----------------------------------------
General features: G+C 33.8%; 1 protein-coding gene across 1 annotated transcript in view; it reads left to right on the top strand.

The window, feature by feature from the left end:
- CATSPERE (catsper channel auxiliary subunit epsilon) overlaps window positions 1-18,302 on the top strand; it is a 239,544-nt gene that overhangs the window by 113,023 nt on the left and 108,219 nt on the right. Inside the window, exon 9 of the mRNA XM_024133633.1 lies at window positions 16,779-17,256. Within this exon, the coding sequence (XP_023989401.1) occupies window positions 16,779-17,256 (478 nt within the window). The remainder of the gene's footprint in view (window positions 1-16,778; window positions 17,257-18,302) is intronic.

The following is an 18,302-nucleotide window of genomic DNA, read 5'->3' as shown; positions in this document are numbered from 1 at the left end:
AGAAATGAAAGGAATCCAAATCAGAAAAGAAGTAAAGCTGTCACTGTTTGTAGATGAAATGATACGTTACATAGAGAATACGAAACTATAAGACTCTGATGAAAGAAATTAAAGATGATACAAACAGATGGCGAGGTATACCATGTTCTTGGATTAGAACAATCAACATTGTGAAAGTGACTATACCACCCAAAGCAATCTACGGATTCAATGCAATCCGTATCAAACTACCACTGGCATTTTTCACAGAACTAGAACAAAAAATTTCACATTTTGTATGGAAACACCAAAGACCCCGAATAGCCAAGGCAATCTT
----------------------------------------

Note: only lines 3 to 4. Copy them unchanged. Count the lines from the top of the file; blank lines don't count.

- CATSPERE (catsper channel auxiliary subunit epsilon) overlaps window positions 1-18,302 on the top strand; it is a 239,544-nt gene that overhangs the window by 113,023 nt on the left and 108,219 nt on the right. Inside the window, exon 9 of the mRNA XM_024133633.1 lies at window positions 16,779-17,256. Within this exon, the coding sequence (XP_023989401.1) occupies window positions 16,779-17,256 (478 nt within the window). The remainder of the gene's footprint in view (window positions 1-16,778; window positions 17,257-18,302) is intronic.

The following is an 18,302-nucleotide window of genomic DNA, read 5'->3' as shown; positions in this document are numbered from 1 at the left end: